Maybe a bad batch?

To keep epoxy from spreading, spray the wood with spray shellac. I use that for initial pours with zero bleed into the wood. I also use the shellac between pours where I add a new color that touches the last pour. It prevents the new epoxy from dissolving the old pour and possibly blurring the lines.

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I’ve been testing different methods - so far I’ve used sanding sealer, spray shellac, and polyurethane. The sanding sealer worked well on smaller cuts on mahogany, but the shellac barely worked on red oak. I’m wondering if it’s the type of epoxy as well, maybe the viscosity affects how well it sinks into the grain? I used sanding sealer on a larger pour onto walnut and that worked, but there was a little bleeding. I think I’m going to try the poly on several types and see how it goes.

For the cutter - I took off 2 of the inserts, but it didn’t fix it. I think there may be a misalignment issue, I have to look more closely at the cutter to see what I can figure out.

I bought some UV activated epoxy a few months back in the hopes of faster drying times. It was a dismal failure for what I was doing at the time. I added black dye and the surface would harden but not underneath. I set the stuff aside.

I have seen people talk about brushing in a light coat of clear epoxy to prevent bleeding but I never tried that as I didn’t want to wait the additional time.

Fast forward to this past weekend where I carved out a pocket and wanted to fill it with white epoxy that I was carving in to later. I got out the clear UV stuff and brushed it on with a small acid brush and then hit it with the UV light. Within a couple of minutes it was hard so I could proceed with the white pour.

Maybe not good depending on your use case but at least I have found something I can do with the rest of that bottle :joy:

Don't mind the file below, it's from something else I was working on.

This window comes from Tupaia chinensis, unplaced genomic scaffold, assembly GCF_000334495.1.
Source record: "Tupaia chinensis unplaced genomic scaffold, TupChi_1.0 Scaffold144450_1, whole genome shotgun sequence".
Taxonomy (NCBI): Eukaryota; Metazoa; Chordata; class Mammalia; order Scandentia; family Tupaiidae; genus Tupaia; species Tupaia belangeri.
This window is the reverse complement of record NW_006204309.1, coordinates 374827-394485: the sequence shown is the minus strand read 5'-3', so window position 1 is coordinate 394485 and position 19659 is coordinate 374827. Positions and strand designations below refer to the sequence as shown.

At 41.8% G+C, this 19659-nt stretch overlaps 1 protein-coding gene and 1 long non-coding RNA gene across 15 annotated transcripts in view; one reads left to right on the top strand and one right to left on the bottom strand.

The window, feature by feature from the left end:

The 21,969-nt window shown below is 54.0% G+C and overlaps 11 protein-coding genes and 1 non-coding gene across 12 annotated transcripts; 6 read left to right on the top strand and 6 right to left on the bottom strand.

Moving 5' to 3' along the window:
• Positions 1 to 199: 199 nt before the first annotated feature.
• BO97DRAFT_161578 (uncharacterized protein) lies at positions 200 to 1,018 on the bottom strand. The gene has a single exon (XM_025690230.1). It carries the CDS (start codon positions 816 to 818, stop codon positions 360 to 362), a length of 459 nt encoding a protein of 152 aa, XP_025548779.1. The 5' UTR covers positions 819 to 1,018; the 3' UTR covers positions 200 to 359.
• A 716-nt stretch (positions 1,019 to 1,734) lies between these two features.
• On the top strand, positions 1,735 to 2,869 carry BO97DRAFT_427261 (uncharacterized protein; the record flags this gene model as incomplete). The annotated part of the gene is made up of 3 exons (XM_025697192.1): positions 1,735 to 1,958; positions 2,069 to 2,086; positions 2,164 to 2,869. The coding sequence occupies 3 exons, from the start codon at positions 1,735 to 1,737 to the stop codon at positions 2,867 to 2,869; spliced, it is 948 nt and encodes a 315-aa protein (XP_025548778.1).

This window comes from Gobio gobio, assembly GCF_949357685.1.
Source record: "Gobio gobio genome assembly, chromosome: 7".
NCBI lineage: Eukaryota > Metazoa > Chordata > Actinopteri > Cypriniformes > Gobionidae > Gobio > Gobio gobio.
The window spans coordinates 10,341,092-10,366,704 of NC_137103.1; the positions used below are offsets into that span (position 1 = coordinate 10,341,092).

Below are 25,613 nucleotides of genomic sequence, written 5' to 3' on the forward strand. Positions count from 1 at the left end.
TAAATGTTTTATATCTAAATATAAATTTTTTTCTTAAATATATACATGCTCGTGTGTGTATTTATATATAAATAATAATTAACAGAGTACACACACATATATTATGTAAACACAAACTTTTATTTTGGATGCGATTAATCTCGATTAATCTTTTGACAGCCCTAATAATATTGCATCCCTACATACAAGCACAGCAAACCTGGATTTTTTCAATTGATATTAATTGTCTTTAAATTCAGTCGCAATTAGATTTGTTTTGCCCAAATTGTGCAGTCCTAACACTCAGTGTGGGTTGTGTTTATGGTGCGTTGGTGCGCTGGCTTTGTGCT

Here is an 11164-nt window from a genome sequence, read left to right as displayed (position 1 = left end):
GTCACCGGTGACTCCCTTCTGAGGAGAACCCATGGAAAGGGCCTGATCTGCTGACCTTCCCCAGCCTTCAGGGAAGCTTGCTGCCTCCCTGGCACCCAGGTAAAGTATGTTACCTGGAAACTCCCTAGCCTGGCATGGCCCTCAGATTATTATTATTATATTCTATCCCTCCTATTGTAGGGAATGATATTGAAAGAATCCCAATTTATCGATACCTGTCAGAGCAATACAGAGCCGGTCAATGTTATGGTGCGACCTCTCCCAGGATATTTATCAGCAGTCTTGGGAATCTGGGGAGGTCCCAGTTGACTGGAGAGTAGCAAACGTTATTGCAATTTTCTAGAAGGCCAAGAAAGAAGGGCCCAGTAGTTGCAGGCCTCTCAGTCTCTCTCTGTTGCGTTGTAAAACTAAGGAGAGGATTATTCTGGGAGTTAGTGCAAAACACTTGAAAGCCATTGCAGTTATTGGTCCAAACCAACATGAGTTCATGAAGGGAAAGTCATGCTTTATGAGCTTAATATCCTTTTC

Water diluted white Elmer’s glue works very well and dries quick depending on how thick you brush it on and ambient conditions. ~10-20 mins here in arid Colorado. A hot air gun/hair dryer would speed that up to just a few minutes. And the water to glue ratio doesn’t need to be precise, just add water to the glue until it is a workable consistency suitable for your project. For me, that is somewhere around 25-40% water. Hope that helps.



I am facing some Red Oak today, and it was leaving burn marks. The wood was from the center of the tree and the color is darker than what I normally see.

The cutters are still sharp ( finger nail test).

So I tried @Tod1d suggestion for Feed ( 120 ipm ) and Speed (12 k), from 60ipm and 18k rpm.
This improved the burning to a point.
The real gain was going from a DOC of .015 to .030 .

The chips looked better as well and I can feel the temperature difference in the wood as well.

The bonus is it removes material 4x faster.


Similar to other recommendations, I’d try trading depth of cut for speed.

Also however, I would recommend removing the inserts on the bottom of the McFly, leaving only the ones that are perpendicular to the surface of the wood. (Not sure which the OP removed) When taking deeper cuts, the inserts on the bottom don’t clear as well, allowing dust to build up and generate more friction/heat under the cutter.